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26 June, 2013
Index by Period
Ancient Persian Literature
In everything appertaining to their religious belief the Persians
bear a close resemblance to the Hebrew, but the poetical part of
their mythology is more similiar to the Northern theology, while
their manners bear a strong resemblance to the Germans. The
spiritual worship of nature, light, fire, and of other pure
elements, is embodied in both the Zend Avesta (Persian) and the
Edda (Scandinavian). The two nations have the same opinion
concerning spirits which rule and fill nature, and this has given
rise to poetical fancies about giants, dwarfs and other beings,
found equally in Persian and Northern Sagas.
The work of Lokman, existing now only in Arabic, has caused some
people to think that it is of Arabian origin; but it is really
Persian, and of the tenth century B.C. His Apologues are
considered the foundation on which Greek fable was reared. The
Code of Zoroaster, in which the two great principles of the world
are represented by Ormuzd (goodness and light), and Ahriman
(darkness and sin) are as old as the creation.
Ormuzd is worshiped in the sun, the stars, and in fire. Zoroaster
explained the history of man as being one long contest between
these two powers until a time to come when Ormuzd would be
victorious over Ahriman. Ormuzd, as the ruler of the universe,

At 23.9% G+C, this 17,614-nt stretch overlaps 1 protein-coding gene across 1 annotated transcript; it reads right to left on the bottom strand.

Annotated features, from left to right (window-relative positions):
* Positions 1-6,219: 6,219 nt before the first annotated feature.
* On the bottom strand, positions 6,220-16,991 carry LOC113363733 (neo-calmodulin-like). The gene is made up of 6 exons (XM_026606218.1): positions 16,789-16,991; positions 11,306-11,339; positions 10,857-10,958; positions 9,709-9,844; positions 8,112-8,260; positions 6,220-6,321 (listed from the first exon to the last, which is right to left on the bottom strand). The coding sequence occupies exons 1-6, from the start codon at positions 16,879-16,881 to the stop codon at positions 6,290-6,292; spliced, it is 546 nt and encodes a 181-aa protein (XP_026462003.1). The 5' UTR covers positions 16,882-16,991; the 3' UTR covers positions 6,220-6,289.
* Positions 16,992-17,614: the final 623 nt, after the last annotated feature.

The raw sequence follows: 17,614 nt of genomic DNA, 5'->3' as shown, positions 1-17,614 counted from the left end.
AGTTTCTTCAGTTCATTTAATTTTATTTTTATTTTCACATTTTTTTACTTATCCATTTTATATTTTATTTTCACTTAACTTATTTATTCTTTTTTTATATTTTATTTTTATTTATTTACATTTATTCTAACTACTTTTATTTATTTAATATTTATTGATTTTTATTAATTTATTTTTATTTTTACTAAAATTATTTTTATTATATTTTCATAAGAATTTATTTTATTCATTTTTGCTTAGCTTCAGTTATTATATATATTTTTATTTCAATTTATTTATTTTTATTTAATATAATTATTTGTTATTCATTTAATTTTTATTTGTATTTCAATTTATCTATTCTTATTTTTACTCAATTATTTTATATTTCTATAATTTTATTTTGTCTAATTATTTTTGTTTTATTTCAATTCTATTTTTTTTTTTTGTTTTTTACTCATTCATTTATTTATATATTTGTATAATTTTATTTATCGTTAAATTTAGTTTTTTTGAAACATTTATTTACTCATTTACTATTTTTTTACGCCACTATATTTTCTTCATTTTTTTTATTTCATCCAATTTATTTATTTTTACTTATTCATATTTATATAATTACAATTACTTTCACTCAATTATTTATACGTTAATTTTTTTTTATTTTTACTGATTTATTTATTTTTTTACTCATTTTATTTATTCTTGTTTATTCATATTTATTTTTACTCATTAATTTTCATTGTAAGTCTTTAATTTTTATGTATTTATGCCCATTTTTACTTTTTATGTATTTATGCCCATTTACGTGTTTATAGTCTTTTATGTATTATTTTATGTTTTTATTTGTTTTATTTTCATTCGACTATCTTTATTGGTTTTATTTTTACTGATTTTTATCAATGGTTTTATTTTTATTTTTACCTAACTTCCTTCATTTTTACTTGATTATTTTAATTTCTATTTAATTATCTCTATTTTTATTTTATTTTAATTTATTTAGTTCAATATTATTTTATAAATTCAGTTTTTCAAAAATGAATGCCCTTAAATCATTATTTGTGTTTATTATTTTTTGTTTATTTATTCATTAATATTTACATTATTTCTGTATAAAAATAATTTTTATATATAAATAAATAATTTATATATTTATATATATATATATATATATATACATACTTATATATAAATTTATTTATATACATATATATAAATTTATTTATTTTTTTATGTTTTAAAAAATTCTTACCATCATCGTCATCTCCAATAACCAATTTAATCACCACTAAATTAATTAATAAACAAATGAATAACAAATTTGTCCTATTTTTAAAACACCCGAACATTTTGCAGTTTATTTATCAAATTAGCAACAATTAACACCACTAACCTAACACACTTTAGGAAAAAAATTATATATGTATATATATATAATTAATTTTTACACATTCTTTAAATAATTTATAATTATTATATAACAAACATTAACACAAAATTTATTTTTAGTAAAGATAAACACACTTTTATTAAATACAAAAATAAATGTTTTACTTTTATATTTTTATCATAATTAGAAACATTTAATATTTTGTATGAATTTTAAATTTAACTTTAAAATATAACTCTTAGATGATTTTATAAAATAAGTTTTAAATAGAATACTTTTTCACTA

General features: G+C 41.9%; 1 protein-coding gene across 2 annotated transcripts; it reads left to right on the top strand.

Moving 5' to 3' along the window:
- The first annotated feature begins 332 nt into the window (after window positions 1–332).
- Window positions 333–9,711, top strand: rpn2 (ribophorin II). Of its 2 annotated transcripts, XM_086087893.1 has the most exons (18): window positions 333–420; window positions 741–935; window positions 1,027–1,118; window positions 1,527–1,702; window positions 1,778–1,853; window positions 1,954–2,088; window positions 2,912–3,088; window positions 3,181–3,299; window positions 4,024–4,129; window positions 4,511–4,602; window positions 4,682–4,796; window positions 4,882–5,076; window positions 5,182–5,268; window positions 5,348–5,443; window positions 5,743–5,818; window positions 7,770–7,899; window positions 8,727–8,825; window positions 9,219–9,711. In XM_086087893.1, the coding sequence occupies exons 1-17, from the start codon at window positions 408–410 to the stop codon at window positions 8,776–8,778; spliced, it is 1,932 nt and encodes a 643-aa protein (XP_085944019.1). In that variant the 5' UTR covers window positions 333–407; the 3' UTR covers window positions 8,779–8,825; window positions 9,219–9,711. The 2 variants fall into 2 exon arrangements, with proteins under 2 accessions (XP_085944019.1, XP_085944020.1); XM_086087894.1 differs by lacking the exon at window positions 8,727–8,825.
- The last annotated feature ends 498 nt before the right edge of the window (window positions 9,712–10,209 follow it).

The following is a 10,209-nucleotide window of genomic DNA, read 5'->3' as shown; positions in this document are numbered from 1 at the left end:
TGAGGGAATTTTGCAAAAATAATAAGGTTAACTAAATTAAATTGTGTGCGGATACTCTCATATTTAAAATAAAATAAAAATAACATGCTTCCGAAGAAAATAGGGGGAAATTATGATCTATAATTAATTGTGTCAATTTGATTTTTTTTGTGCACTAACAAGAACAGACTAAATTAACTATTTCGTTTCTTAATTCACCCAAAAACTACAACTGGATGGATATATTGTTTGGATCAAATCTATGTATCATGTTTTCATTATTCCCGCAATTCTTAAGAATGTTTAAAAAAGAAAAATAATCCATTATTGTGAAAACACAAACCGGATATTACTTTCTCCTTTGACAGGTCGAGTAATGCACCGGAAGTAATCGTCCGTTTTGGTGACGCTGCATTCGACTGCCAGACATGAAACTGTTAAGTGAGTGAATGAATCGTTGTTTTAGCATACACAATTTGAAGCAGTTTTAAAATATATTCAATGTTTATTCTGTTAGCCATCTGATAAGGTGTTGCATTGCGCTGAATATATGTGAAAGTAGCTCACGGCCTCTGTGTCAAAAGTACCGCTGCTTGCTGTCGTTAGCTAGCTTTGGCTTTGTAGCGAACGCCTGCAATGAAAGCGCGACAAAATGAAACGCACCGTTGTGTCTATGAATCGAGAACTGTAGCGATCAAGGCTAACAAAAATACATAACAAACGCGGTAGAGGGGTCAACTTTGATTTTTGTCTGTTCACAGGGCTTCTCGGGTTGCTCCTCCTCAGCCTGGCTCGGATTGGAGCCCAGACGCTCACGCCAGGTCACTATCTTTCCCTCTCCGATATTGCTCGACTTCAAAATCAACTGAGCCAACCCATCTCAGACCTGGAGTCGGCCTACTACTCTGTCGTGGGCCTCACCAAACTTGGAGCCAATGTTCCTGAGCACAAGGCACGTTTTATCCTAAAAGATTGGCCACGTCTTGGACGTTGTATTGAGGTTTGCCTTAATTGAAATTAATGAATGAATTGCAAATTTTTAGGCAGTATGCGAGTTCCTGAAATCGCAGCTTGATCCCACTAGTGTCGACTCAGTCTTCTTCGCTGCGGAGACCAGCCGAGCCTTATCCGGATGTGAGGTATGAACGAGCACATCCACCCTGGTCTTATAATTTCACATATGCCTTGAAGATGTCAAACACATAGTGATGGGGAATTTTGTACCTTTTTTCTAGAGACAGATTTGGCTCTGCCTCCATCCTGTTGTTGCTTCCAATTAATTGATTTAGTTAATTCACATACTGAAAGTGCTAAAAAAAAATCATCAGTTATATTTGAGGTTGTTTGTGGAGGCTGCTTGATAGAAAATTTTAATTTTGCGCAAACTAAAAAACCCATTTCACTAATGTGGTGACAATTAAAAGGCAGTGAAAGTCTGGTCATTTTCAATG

seeks to draw men to the light, to dispel the darkness of
ignorance, and to extend the triumph of virtue over the material
and spiritual world. It may be said of the Persians, as
Tertullian said of the Roman Pagans, "that in their highest moods
and beliefs they were naturally Christian." Among a Persian sect
called the Sufis' there is a belief that nothing exists
absolutely but God; that the human soul is an emanation from His
essence, and will ultimately be restored to Him, and that the
supreme object of life should be a daily approach to the eternal
spirit, so as to form as perfect a union with the divine nature
as possible. How nearly this belief approaches the Christian
doctrine, will be easily seen.
Persian poetry is nearly all in the form of love stories, of
which the "Misfortunes of Mejnoun and Leila" represent the
Eastern Romeo and Juliet, and may have been known to Shakespeare
in the writing of his own drama.